It's not your typical school science experiment.

"We came up with it in October and have been working on it since then," said Central Square Middle School Sixth Grader Faith Farley. 

For months, five sixth graders at Central Square have been waiting to find out whether their school science experiment would have a chance to fly 90,000 feet above the ground.

"To get accepted, we had to write a proposal about what we were planning to do, so that was challenging, and then we had to write step-by-step directions," added Farley. 

Last week, the students found out they were one of out of 10 schools in the country selected. The space glider will attempt to break world records in aviation by soaring to new heights.

"Just the fact these were selected by people from NASA, by people from colleges and universities around the country ... They looked over the proposal and chose it, so it has some real scientific merit," explained Central Square Earth Science Teacher James Kuhl.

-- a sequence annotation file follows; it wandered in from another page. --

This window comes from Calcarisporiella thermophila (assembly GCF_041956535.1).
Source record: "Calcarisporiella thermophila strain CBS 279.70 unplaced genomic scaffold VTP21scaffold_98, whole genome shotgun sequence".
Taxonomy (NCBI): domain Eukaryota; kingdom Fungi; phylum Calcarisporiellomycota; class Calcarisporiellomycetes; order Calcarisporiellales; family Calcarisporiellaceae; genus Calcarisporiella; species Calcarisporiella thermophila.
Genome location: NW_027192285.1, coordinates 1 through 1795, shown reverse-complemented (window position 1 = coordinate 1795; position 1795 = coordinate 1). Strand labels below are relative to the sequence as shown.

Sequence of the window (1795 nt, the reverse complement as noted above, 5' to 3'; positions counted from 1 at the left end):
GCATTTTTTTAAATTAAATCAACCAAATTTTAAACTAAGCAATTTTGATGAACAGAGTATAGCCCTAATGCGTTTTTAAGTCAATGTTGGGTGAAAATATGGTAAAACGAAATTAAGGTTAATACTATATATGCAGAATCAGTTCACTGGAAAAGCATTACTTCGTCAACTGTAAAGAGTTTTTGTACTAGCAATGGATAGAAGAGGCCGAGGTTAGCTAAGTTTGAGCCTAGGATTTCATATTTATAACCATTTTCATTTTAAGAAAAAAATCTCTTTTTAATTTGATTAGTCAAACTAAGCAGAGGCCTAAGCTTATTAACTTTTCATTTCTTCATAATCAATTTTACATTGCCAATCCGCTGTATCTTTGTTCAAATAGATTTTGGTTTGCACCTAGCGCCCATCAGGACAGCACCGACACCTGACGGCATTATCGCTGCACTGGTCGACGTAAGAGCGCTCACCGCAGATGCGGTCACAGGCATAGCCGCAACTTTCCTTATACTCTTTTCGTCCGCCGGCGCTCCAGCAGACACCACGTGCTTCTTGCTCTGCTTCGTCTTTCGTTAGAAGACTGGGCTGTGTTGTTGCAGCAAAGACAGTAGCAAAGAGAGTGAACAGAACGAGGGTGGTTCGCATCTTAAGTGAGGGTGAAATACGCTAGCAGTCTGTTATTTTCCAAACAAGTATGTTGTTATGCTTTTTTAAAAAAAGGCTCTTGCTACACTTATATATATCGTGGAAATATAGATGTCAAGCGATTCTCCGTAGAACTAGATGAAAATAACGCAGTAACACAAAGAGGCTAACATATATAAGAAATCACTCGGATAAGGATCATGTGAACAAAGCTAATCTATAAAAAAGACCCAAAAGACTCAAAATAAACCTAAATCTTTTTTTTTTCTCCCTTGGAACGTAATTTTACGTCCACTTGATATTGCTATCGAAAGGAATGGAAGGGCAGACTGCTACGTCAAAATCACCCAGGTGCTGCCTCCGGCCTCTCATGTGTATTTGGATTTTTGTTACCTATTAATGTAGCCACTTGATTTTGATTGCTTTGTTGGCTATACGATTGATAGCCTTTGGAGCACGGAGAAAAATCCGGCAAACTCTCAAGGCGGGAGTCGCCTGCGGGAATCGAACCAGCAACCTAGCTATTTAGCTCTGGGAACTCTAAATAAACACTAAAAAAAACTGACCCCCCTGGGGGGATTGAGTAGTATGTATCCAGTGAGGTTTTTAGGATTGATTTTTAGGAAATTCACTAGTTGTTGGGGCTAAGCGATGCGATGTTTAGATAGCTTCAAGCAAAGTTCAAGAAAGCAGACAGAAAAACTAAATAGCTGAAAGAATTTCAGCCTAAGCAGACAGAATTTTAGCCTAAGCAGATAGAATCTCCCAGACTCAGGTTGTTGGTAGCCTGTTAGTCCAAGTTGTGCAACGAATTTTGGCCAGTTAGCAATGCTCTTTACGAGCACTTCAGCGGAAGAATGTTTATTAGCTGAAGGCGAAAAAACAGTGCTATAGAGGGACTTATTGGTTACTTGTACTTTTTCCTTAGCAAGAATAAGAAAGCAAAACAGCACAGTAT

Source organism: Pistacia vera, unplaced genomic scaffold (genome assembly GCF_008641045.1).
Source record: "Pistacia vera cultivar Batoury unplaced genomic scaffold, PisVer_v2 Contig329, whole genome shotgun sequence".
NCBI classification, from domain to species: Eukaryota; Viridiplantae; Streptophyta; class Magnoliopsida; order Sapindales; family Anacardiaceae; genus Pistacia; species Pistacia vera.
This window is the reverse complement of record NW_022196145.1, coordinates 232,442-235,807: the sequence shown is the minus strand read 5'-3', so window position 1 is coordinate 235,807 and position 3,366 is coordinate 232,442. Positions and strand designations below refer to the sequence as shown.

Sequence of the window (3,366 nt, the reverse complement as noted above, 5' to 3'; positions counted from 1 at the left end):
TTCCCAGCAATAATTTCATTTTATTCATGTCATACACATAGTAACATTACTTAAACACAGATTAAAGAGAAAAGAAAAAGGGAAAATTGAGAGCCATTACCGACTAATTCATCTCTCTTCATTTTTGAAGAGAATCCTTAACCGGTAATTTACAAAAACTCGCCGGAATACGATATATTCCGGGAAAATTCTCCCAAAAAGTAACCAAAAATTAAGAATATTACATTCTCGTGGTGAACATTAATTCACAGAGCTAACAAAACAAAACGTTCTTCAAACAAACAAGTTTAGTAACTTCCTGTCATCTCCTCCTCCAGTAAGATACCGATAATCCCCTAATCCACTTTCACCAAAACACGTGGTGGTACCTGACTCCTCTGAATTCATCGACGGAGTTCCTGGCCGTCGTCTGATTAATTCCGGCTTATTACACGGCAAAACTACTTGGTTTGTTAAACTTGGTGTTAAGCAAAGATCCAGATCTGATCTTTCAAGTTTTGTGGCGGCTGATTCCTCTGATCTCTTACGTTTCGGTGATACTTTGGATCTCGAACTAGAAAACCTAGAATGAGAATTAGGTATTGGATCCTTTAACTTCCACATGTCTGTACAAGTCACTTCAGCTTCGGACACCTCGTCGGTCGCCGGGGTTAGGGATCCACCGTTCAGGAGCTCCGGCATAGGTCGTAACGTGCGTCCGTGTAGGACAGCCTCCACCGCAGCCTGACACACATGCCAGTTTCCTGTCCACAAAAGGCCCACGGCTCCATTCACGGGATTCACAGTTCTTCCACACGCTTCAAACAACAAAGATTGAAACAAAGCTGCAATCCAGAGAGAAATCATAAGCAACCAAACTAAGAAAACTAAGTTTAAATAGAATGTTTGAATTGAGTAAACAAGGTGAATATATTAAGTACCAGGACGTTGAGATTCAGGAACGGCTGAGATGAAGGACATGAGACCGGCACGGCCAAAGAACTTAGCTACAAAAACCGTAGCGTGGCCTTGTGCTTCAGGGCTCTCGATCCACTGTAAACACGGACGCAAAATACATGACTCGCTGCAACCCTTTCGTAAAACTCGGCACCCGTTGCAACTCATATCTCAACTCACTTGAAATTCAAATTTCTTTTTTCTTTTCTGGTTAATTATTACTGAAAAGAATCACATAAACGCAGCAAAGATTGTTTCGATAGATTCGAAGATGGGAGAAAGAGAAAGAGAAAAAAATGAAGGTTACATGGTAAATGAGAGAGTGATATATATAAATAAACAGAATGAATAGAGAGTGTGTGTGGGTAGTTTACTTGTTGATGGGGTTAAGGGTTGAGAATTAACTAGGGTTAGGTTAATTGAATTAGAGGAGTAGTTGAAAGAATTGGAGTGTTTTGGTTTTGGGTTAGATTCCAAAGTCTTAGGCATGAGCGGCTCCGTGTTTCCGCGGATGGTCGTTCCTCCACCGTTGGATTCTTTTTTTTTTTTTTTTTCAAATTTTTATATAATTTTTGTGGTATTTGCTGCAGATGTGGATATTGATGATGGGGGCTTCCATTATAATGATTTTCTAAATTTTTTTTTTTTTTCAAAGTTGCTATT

Central Square wasn't the only school in the area selected; a team from Cazenovia High School also was chosen.

"Some science experiments last for about a month, or maybe a week," said Cazenovia High School student Eli Hunt. "But this one is going to take us into our ninth grade year, and we're very excited."

Experiments on board the glider will fly to levels where the air density and temperatures are similar to that of Mars.

"We don't have a lot of data on the mesosphere and what impact that has on living things," said Cazenovia High School Teacher Kristin Reichert, "so we're going to get that as well."

The flight -- sponsored by the non-profit Teachers in Space -- will take off this August from Argentina, and the students expect to have their results back in the fall.